This corridor of Interstate 64 ties into an eight-lane interstate system to the east and is currently the most congested section of I-64 on the Peninsula.
To provide immediate congestion relief here, the proposed improvements include the addition of one 12-foot-wide travel lane and one 12-foot-wide shoulder, in each direction, to widen the existing four-lane section to six lanes.
These improvements will increase capacity, bring portions of the interstate up to current design standards, provide more lanes for evacuation and improve safety by reducing congestion and improving vehicular level of service.
The widening is expected to occur in the median of the existing interstate, limiting the amount of right of way required to construct the project and avoid impacts to existing interchanges.
Existing bridges within the corridor will be widened to the inside, providing the same typical section as the roadway.
In June 2013, the Commonwealth Transportation Board (CTB) adopted the 2014-2019 Six-Year Improvement Program that included $100 million in funding for the Interstate 64 Capacity Improvements Project.
The Hampton Roads Transportation Planning Organization (HRTPO) approved and adopted a resolution endorsing six-lane options to provide immediate congestion relief of I-64 between Jefferson Avenue (exit 255) and Humelsine Parkway (exit 242).
In January 2014, it was determined that the Interstate 64 Capacity Improvements – Segment I project needed to be lengthened past the Fort Eustis Boulevard interchange to avoid operational impacts to the interchange.
To extend the project limits approximately two miles further west, the $100 million estimate was updated to $144 million.
The HRTPO board approved an update to expand the project limits, resulting in an allocation of $44 million from the Hampton Roads Transportation Fund (HRTF) to Segment I of the Interstate 64 Capacity Improvements Project.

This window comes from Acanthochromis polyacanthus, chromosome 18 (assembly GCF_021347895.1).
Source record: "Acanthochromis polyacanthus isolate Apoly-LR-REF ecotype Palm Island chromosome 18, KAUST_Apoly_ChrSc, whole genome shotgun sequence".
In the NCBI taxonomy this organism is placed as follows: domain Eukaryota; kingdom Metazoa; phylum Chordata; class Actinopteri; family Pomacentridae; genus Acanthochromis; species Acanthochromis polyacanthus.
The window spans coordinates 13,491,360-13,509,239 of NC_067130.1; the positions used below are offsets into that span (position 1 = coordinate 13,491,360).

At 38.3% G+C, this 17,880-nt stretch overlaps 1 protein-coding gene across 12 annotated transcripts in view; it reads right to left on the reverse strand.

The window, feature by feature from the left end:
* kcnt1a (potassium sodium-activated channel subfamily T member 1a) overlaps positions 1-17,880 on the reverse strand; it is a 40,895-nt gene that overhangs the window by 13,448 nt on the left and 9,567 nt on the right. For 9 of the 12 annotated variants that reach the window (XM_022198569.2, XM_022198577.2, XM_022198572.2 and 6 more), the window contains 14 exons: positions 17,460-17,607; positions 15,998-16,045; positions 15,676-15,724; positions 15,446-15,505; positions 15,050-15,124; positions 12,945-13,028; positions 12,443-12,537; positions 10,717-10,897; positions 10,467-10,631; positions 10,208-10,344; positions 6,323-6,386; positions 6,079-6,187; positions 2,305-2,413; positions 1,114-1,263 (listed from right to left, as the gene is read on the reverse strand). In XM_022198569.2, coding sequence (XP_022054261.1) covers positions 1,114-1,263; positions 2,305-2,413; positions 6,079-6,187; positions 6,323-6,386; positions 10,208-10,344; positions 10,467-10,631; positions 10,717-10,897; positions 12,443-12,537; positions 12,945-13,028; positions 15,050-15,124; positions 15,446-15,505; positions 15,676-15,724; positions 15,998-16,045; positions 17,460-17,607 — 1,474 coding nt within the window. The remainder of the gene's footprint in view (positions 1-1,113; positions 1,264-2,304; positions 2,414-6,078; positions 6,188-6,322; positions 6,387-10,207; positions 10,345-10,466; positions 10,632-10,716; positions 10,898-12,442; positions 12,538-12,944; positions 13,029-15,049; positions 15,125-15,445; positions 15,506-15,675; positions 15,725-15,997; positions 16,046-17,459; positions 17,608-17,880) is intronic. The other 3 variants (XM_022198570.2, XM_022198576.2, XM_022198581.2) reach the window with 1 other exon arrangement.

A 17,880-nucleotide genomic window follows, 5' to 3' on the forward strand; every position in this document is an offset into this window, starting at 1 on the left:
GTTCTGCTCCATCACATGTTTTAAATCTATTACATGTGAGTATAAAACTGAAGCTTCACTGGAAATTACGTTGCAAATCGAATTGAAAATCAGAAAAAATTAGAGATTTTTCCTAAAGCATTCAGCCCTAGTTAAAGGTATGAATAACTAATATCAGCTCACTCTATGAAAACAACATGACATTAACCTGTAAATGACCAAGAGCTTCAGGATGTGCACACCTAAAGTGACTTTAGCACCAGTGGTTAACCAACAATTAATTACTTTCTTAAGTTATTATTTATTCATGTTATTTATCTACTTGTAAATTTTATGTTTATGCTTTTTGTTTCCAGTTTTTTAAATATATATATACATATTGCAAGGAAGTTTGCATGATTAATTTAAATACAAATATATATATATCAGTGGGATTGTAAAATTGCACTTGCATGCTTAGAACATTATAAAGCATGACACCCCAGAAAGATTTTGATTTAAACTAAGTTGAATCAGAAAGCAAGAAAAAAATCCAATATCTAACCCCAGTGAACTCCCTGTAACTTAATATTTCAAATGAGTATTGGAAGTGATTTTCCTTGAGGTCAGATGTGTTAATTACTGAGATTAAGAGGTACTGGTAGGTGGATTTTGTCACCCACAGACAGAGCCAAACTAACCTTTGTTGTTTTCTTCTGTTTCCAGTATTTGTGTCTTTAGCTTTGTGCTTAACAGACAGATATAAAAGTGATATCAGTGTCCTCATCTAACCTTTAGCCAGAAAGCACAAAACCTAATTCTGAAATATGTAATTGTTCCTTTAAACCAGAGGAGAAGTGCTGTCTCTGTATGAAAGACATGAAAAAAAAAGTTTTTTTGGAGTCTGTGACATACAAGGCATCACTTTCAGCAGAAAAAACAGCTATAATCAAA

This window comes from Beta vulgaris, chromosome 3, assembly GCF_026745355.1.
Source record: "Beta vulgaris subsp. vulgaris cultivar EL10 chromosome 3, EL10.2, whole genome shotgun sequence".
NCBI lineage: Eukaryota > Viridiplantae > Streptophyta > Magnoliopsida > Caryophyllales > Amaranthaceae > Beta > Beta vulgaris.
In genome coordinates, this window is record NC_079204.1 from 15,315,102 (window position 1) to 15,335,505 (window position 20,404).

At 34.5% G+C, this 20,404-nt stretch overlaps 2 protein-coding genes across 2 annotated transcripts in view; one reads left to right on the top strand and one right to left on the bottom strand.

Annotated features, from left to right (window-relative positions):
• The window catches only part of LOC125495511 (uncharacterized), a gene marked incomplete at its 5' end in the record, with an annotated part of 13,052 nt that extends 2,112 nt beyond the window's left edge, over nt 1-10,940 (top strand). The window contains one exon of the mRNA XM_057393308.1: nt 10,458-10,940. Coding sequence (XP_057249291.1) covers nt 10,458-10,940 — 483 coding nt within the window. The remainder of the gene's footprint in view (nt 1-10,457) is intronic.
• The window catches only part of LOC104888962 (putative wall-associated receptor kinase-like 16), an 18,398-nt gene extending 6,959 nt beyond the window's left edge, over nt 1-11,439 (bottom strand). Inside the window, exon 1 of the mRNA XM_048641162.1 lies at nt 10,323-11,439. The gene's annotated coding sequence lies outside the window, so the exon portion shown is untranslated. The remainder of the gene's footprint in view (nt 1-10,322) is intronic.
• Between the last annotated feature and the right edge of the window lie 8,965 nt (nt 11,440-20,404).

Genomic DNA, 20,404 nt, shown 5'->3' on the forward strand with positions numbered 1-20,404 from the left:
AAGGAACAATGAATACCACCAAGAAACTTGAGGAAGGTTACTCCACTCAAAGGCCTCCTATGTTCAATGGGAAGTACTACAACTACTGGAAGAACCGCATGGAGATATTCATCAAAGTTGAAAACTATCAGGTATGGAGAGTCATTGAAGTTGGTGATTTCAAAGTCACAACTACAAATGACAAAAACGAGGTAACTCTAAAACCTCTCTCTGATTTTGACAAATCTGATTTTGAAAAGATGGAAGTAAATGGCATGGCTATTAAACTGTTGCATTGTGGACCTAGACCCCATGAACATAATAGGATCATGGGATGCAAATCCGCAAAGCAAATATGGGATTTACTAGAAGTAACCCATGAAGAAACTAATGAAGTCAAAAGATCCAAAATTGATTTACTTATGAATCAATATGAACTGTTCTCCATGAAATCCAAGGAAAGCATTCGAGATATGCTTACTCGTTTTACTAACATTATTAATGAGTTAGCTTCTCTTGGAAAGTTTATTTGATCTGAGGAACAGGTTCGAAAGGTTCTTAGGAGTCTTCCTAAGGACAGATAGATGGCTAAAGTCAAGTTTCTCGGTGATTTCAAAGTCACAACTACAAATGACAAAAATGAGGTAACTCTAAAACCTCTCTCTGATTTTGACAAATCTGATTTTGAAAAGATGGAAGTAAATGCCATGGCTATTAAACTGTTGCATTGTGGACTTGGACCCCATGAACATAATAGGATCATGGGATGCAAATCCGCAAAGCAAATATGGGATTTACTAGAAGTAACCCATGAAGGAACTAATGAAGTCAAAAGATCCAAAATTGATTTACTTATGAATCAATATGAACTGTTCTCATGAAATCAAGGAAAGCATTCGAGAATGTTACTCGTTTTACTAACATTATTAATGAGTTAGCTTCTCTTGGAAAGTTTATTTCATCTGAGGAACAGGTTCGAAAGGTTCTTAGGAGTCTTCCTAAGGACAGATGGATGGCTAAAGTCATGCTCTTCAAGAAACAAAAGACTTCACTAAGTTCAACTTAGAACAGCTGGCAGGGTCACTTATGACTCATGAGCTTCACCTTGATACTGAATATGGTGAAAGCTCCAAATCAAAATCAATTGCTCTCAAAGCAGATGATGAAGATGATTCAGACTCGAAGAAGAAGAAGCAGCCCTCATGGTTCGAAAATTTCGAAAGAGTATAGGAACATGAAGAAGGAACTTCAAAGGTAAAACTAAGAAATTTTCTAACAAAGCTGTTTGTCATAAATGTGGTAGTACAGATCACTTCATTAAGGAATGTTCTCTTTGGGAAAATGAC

The vote represented the first use of HRTF funds generated by House Bill 2313 and will result in the fast-tracking of a project that is identified as one of the region's highest priorities.
The project is estimated to cost $122 million.
House Bill 2313, enacted on July 1, 2013, provides Hampton Roads with approximately $200 million per year in additional transportation funds.
The Hampton Roads Transportation Accountability Commission is responsible for the selection of HRTF funds.
On Wednesday, Feb. 18, 2015, the CTB awarded a contract of $84.8 million to Shirley Contracting Co. LLC of Lorton, to design and construct the first segment of the project.
A notice to proceed was issued on March 18, 2015.
A groundbreaking ceremony was held for the project on Tuesday, Sept. 8, 2015. View photos of the groundbreaking ceremony
Construction on the first segment began in September 2015 with an expected completion date of December 2017 for the first segment.
At a Glance
Begin: Spring 2015
Estimated completion: December 2017
Cost: $122 million
Limits: From 0.50 miles east of Route 238, Yorktown Road (Exit 247) to 1.55 miles west of Route 143, Jefferson Avenue (Exit 255)
Contractor: Shirley Contracting Co. LLC
Final EIS approved: November 2013
Request for qualifications (RFQ): March 2014
FHWA Record of decision: April 21, 2014
Public hearing: April 30, 2014
Request for proposal: June 24, 2014
Award design-build contract: Feb. 18, 2015
Begin construction: September 2015